the contrary, exceptional? Or to rephrase it: given an MPS or PEPS
sampled at random, what are the features that it displays with either
high or low probability? One property which we will focus on is that of
having either rapidly decaying or long-range correlations. In a
nutshell, the main result I will state is that translation-invariant MPS
and PEPS typically exhibit exponential decay of correlations at a high
rate. I will show two distinct ways of getting to this conclusion,
depending on the dimensional regime under consideration. Both yield
intermediate results which are of independent interest, namely: the
parent Hamiltonian and the transfer operator of such MPS and PEPS
typically have a large spectral gap. If time allows, I will also present
on-going attempts at quantifying the amount of genuinely multipartite
entanglement in such random MPS and PEPS.
The talk will be based mainly on a joint work with David Perez-Garcia,
available at arXiv:1906.11682, and on some work in progress with Ion

Kai-Min Chung
Academia Sinica

Kai-Min Chung is a Research Fellow at the Institute of Information Science (IIS), Academia Sinica, Taiwan. Before joining IIS, he was a postdoc at Cornell University supported by a Simons Postdoctoral Fellowship in 2010-2013 and received his Ph.D. in computer science at Harvard University. He was also a Simons Research Fellow at the Simons Institute at Berkeley for the Cryptography program in Summer 2015. Kai-Min’s research interests lie in the field of cryptography and its interplay with complexity and quantum theory. He has worked on diverse topics in cryptography with a recent focus on quantum cryptography. He serves on the PC of major crypto conferences frequently and co-organized PKC 2016 and AQIS 2016.  

Tight Quantum Time-Space Tradeoffs for Function Inversion

In time-space tradeoffs for function inversion, we are given a function f: [N] -> [N], and want to prepare some advice of size S, such that we can efficiently invert any image in time T. This is a fundamental problem with profound connections to cryptography, data structures, communication complexity, and circuit lower bounds. Investigation of this problem in the quantum setting was initiated by Nayebi, Aaronson, Belovs, and Trevisan (2015), who proved a lower bound of ST^2 = \Omega(N) for random permutations against classical advice, leaving open an intriguing possibility that Grover’s search can be sped up to time O(\sqrt{N/S}). Recent works by Hhan, Xagawa, and Yamakawa (2019), and Chung, Liao, and Qian (2019) extended the argument for random functions and quantum advice, but the lower bound remains ST^2 = \Omega(N).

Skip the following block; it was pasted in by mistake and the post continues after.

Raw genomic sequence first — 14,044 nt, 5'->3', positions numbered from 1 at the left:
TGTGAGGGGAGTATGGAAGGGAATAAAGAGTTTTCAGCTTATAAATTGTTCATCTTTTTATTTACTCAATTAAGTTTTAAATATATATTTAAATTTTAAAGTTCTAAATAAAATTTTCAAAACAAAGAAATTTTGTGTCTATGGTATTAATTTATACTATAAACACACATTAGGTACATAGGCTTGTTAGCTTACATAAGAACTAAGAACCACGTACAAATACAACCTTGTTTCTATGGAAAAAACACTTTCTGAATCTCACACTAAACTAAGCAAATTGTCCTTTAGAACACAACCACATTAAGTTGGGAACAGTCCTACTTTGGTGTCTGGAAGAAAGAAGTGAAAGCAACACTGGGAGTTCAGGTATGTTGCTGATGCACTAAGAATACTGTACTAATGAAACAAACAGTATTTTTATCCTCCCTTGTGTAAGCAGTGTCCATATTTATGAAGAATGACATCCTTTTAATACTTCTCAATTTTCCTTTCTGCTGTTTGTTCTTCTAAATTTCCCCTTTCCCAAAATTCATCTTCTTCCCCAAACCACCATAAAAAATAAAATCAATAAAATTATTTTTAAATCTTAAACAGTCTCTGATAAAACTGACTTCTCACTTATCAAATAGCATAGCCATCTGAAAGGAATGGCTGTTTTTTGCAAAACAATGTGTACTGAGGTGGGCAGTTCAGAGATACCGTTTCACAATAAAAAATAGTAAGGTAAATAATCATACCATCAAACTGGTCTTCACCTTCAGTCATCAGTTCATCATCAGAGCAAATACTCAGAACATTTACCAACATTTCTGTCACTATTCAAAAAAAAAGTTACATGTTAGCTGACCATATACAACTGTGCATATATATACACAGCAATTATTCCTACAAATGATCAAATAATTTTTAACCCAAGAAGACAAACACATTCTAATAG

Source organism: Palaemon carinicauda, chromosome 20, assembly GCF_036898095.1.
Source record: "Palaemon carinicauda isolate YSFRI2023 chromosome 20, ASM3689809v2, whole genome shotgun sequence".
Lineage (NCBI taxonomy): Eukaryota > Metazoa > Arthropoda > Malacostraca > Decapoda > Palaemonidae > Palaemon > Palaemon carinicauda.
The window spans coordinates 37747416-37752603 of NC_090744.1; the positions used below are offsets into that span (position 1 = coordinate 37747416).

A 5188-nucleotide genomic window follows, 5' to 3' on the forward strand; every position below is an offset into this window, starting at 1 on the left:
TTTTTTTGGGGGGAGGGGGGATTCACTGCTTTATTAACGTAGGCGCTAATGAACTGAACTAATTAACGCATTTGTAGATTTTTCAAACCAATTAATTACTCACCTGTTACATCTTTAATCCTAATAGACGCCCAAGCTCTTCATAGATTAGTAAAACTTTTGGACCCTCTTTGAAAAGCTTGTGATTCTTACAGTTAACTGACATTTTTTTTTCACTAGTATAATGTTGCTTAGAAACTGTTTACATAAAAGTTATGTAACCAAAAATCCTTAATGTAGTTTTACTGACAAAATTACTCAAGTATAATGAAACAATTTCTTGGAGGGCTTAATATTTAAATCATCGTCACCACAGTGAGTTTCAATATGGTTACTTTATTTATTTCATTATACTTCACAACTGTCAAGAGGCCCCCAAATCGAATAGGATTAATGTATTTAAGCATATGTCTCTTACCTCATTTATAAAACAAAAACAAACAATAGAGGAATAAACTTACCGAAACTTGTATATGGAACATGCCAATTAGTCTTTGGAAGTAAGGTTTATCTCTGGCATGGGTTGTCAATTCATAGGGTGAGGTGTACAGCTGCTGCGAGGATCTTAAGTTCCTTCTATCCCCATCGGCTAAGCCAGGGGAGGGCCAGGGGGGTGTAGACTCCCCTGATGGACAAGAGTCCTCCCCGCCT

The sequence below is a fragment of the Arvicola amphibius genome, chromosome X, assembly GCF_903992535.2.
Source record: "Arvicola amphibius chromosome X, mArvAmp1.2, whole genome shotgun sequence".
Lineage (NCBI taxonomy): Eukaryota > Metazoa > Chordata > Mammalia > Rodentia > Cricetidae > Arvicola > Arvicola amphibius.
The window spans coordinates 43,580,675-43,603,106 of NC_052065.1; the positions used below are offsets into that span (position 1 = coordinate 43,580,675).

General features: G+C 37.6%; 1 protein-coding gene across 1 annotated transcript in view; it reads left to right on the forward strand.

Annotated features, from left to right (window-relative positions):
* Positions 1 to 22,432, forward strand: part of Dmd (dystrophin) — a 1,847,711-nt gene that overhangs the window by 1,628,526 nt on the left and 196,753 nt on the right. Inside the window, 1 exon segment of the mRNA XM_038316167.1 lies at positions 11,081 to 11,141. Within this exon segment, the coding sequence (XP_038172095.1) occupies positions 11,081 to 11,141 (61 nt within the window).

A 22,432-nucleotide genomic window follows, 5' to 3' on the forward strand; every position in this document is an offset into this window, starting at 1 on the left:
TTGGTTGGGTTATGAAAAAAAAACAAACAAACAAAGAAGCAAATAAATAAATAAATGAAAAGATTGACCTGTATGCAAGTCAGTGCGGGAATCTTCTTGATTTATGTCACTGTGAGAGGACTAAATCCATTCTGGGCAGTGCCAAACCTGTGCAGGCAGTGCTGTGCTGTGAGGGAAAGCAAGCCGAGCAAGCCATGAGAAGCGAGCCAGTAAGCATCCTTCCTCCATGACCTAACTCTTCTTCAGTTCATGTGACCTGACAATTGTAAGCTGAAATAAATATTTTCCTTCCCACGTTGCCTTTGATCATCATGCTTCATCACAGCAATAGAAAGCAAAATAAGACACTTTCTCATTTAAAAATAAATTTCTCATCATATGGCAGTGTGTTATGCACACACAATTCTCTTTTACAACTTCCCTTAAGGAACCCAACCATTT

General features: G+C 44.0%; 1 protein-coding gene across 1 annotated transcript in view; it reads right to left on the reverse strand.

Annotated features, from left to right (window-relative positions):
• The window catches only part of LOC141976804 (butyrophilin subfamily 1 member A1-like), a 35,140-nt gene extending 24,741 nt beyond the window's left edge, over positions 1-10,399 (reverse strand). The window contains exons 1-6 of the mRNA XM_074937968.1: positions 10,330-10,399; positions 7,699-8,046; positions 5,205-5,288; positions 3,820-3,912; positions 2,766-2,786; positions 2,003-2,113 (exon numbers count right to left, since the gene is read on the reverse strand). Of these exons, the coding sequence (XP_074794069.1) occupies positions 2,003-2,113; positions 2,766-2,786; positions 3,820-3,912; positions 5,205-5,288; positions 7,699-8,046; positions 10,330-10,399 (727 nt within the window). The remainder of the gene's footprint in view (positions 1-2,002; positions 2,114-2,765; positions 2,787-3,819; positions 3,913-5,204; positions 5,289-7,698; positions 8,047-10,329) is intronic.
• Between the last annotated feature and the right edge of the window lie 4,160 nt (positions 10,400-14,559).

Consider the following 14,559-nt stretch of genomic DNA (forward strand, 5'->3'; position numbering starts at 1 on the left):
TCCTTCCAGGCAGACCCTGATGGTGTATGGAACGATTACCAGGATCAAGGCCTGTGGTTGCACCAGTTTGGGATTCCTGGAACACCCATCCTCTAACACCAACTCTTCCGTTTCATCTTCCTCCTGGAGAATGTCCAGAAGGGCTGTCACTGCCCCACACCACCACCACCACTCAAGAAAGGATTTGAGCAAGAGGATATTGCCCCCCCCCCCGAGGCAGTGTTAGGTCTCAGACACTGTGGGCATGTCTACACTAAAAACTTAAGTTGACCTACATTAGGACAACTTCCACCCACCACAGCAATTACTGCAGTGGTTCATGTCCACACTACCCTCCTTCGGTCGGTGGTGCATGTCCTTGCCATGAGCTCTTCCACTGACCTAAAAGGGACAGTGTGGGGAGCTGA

In this talk, I’ll present a general framework to answer the question negatively. Specifically, our framework shows that even with quantum advice, ST + T^2 = \Omega(N) is required for an algorithm to invert random functions. It means that for S = O(\sqrt{N}), even S qubits of quantum advice cannot help to speed up Grover’s search, which remains optimal. Furthermore, for S = \Omega(\sqrt{N}), further improvements to our bounds would imply new classical circuit lower bounds, as shown by Corrigan-Gibbs and Kogan (2019). Our framework can also be used to prove (nearly) tight quantum time-space tradeoffs for several fundamental problems in cryptography, such as Yao’s box problem, distinguishing pseudorandom generators, and salted collision-finding.

I will also discuss other types of quantum time-space tradeoffs problems motivated by quantum cryptography and highlight some challenging open questions such as quantum time-memory tradeoffs for collision-finding and post-quantum memory-hard functions.